Security Flaws in Computer Hardware Rock Industry

January 8, 2018
By Kimberly Underwood
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Google researchers found vulnerabilities in modern computer processors made by leading chip companies; the problem with the chips represents a new class of possible attack.

Computer core processors using a "speculative execution" have a "serious security flaw," according to researchers from Google's Project Zero. The speculative execution functionality is "a technique used by most modern processors (CPUs) to optimize performance," according to Google’s Matt Linton, senior security engineer, and Matthew O'Connor, Office of the Chief Technology Officer. The flaws, dubbed "Spectre" and "Meltdown," make aspects of the computer memory vulnerable to cyber attacks. Project Zero researcher Jann Horn demonstrated in research that malicious actors could take advantage of the defect to read system memory that ordinarily should be inaccessible, Google said.

"For example, an unauthorized party may read sensitive information in the system’s memory such as passwords, encryption keys or sensitive information open in applications," Google stated. "Testing also showed that an attack running on one virtual machine was able to access the physical memory of the host machine, and through that, gain read-access to the memory of a different virtual machine on the same host."

Last week, leading chip companies, including Intel Corporation, Advanced Micro Devices, Incorporated (AMD), and Arm Limited, quickly tried to assuage the public’s fear that any product with a computer processor—including laptops, desktops, smartphones, tablets and other devices—would be affected.

"When AMD learned that researchers had discovered a new CPU attack targeting the speculative execution functionality used by multiple chip companies’ products, we immediately engaged across the ecosystem to address the teams’ findings," said AMD in a statement.

The industry had been working quietly to eradicate the problem after it was discovered by the researchers in June of last year. Together, they had agreed on a January 9, 2018 disclosure date to reveal the issues and outline the companies’ remediation steps. However, press reports last week forced the companies to publicly discuss the problem earlier than expected.

Almost as quickly, three separate class action lawsuits were filed against one of the companies, Intel, in U.S. District Court, alleging $15 billion in damages and demanding jury trials: in the Northern District of California, in San Jose; in the District of Oregon, in Eugene; and in the Southern District of Indiana, Indianapolis Division. The three filings have somewhat similar language in outlining the allegations.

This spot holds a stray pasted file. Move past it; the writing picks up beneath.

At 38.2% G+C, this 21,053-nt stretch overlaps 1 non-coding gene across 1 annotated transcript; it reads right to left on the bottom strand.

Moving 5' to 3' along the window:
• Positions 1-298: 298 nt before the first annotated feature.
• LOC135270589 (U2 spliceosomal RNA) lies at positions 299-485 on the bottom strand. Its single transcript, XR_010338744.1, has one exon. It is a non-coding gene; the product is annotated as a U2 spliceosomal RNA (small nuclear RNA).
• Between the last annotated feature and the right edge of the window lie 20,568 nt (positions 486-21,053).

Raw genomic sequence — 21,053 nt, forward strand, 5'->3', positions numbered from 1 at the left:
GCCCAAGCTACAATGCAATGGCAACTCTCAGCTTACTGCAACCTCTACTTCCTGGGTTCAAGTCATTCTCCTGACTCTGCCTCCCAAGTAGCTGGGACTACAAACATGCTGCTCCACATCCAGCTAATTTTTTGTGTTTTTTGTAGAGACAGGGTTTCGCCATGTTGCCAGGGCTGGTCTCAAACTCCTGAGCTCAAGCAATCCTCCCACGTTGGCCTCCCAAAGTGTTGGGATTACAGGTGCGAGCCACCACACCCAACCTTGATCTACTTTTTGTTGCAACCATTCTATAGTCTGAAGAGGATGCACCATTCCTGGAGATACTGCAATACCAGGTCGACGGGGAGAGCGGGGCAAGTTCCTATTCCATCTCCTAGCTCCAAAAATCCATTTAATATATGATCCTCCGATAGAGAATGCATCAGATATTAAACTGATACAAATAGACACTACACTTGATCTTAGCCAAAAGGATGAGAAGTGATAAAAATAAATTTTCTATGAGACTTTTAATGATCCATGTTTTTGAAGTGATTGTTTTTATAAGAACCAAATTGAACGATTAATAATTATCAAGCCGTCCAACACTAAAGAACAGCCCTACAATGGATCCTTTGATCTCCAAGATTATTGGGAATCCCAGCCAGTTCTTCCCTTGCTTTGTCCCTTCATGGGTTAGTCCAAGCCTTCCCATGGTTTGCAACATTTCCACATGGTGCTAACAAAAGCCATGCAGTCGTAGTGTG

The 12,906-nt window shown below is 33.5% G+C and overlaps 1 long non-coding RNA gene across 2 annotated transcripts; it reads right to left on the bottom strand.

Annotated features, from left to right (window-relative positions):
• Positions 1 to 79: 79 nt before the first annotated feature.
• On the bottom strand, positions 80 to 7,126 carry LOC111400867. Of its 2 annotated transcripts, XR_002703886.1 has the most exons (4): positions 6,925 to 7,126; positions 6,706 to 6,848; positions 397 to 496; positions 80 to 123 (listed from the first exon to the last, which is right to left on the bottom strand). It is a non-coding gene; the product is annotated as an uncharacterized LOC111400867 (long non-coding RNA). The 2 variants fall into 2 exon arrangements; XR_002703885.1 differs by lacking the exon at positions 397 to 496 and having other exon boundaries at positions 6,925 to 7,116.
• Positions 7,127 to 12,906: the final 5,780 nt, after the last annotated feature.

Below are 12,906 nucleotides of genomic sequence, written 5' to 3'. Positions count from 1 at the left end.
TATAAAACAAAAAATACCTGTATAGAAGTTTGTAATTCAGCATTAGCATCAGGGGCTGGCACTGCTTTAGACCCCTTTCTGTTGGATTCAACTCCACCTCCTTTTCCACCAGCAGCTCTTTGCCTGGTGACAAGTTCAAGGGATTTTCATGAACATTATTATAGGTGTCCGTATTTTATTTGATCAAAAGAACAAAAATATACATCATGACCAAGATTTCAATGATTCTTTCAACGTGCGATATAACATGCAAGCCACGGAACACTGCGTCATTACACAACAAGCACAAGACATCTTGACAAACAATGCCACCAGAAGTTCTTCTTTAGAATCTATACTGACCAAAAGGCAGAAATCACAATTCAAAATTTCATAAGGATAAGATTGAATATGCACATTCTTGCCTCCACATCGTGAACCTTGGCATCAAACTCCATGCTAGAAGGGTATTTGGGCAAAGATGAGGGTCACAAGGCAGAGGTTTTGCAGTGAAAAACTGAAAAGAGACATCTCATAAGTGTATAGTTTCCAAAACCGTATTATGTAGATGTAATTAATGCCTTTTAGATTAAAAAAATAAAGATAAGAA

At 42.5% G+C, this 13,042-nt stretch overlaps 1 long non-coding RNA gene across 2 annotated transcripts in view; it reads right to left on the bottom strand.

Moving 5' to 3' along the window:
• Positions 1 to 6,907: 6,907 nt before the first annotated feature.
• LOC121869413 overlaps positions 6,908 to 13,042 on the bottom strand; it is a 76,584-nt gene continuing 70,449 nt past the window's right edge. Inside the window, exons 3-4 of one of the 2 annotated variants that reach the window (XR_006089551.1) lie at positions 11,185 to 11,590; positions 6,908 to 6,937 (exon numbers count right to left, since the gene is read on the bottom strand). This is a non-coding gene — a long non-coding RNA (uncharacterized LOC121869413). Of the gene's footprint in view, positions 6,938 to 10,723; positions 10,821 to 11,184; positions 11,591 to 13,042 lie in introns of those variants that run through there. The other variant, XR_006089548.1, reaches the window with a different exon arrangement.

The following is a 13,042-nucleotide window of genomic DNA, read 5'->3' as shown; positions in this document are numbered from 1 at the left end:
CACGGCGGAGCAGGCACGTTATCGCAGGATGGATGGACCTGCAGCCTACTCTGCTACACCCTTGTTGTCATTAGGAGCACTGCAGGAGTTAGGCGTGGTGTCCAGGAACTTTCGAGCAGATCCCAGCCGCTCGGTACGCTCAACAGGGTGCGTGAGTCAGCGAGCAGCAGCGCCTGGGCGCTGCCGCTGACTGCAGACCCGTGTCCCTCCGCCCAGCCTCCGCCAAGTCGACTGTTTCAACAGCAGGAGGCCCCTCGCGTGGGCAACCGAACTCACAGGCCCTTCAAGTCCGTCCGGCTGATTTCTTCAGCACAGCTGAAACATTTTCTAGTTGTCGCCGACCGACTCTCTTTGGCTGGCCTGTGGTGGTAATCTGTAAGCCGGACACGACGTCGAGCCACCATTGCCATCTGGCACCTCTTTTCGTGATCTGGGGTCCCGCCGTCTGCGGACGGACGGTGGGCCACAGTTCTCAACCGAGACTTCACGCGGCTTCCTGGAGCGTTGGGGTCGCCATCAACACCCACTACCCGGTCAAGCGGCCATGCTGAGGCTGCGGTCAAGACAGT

In the California lawsuit, the plaintiffs asserted that the security defect renders the Intel x86-64x processor "unfit for their intended use and purpose." The defective processors expose users to "troubling security vulnerabilities by allowing potential access to extremely secure kernel data." To fix the vulnerability, Intel would have to make "extensive changes to the root levels of the operating system, which will dramatically reduce performance of the processor," the plaintiffs said. They maintained that the defect exists in all Intel x86-64x processors manufactured since at least 2008. The x86-64x CPU is, and was, utilized in the majority of all desktop and laptop computers and servers in the United States, the plaintiffs alleged.

Moreover, the lawsuits claim that Intel has been unable or unwilling to repair the defect or offer users a non-defective Intel processor or offer any reimbursement for the cost of a processor along with the "consequential damages arising from the purchase and use of such processors."

"Indeed, there does not appear to be a true 'fix' for the defect," the plaintiffs stated.

The suits in all three courts acknowledge that Intel’s material defect can be patched, but attest that the patching "materially" reduces the "advertised performance" of computers, smartphones and devices with the chip. "Therefore, the only 'fix' would be to exchange the defective x86-64x processor with a device containing a processor not subject to this security vulnerability," the California filing states. "Owners are left with the unappealing choice of either purchasing a new processor or computer containing a processor that does not contain the defect, or continuing to use a computer with massive security vulnerabilities or one with significant performance degradation."

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